Drum brakes have been around as long as coasters, and they have similar strengths and weaknesses. On the plus side, drum brake hub shells are generally bigger, which helps dissipate heat, and they are activated with a cable and hand lever, instead of pedal action. The big minus is that they are tricky to incorporate into bicycle designs, as they require long torque arms that could stress lightweight frame and fork tubing.
Brakes that squeeze on the rim seem like a better way to go. They’re lighter than hub brakes, most of the designs are quite simple to make, there’s no problem with heat build-up, and they make removing a wheel to fix a flat tire much easier.
Rim brakes have come in many varieties over the years. A common design element in the 1920′s and ’30′s was to use cork or felted wool pads that would drag smoothly across lacquered wooden rims. For heavy bikes with slippery chromed-steel rims, stout brake calipers had to be made that could crush into the hard steel. Hard rubber pads slowed steel rims the best.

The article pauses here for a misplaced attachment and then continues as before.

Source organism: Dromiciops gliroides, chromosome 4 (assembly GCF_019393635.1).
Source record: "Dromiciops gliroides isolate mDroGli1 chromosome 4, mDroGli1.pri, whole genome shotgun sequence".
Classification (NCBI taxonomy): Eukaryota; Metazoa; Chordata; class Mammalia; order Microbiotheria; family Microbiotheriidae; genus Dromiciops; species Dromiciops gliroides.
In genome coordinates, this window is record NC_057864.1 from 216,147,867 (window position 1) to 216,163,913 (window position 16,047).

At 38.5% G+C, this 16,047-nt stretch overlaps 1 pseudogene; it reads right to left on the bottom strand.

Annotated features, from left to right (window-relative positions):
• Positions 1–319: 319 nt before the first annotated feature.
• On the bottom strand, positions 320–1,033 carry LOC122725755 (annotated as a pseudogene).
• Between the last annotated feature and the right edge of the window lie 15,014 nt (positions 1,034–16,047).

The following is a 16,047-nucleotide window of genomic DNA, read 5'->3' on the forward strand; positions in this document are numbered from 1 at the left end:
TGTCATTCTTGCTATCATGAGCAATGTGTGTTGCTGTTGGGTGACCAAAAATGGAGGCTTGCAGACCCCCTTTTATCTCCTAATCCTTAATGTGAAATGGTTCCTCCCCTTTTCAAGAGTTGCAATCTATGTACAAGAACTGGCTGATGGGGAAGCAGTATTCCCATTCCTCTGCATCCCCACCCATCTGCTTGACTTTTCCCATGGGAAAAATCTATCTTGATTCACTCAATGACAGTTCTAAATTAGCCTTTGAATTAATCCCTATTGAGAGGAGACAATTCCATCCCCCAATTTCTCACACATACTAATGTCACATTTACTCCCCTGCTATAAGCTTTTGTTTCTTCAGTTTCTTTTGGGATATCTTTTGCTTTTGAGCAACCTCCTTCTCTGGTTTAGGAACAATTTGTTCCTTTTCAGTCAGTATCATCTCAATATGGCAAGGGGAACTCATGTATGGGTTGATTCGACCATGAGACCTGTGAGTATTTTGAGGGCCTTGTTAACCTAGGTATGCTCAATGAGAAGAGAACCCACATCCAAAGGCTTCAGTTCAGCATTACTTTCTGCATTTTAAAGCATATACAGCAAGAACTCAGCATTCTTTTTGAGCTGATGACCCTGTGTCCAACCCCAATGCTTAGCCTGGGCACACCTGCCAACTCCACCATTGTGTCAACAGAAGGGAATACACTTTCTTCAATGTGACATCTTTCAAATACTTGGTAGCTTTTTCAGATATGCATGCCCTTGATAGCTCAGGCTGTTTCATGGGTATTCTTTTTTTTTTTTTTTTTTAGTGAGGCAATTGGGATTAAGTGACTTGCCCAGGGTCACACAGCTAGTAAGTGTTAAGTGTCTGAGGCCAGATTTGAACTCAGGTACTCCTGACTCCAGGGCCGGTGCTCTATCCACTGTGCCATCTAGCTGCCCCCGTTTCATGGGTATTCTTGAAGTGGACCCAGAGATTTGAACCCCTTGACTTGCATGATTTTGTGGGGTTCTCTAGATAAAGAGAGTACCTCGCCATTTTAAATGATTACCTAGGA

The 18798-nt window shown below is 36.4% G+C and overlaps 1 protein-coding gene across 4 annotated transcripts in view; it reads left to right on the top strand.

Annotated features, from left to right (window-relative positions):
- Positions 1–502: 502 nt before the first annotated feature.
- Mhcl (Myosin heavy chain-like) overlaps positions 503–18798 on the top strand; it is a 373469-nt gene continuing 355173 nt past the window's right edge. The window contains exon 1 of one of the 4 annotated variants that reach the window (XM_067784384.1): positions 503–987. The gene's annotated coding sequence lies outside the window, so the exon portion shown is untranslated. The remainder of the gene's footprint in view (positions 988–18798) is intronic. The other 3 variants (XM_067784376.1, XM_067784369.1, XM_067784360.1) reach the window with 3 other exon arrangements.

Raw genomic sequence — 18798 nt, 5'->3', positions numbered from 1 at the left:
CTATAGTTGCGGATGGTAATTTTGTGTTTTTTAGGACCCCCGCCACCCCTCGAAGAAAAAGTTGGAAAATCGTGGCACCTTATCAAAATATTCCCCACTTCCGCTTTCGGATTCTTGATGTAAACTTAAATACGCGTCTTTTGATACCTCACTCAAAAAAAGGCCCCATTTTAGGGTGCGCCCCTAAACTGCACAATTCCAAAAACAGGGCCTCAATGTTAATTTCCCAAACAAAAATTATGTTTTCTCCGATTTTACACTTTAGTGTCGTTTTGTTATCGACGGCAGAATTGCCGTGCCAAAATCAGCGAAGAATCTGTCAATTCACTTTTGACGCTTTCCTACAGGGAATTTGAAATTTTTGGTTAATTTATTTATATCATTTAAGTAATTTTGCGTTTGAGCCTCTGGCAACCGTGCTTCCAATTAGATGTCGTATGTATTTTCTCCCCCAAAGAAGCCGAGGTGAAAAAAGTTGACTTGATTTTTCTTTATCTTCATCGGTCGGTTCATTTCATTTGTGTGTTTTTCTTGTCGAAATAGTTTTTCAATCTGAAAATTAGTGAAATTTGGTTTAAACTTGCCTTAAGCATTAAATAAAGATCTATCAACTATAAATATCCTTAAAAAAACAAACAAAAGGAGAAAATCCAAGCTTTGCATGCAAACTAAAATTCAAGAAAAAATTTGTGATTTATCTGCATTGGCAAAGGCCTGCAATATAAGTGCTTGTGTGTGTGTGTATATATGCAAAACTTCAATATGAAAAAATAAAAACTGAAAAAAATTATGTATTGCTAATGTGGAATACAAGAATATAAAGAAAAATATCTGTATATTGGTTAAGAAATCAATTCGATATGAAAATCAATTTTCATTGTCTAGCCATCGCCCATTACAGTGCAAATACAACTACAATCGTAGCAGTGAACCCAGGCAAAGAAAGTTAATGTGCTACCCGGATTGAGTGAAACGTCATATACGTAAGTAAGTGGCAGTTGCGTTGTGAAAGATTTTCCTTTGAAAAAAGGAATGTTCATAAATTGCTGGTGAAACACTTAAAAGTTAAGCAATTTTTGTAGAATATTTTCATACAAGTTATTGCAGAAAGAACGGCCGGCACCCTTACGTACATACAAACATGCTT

Rod-actuated calipers, which used thick metal rods instead of thin brake wires for actuation were typically found on heavy Dutch-style utility bikes that sit out in the weather. Rod brakes, while being pretty powerful, didn’t give bike riders much flexibility. A simple change in handlebar height required one to completely rework the brake set-up. Rod brakes pull up into the rim instead of squeezing the sides, so these brakes are also in the way when you have to fix a flat.
If you were a bike racer fifty years ago, the big debate amongst your friends would have been side-pull vs. center-pull calipers. Center-pull calipers from Universal or GB stopped great (if you were looking for that feature in a brake), but they weren’t as light or sleek as side-pulls from Campagnolo. Side-pull calipers omitted the center-pull’s hard-mounted cable stops on the frame and the extra straddle wire.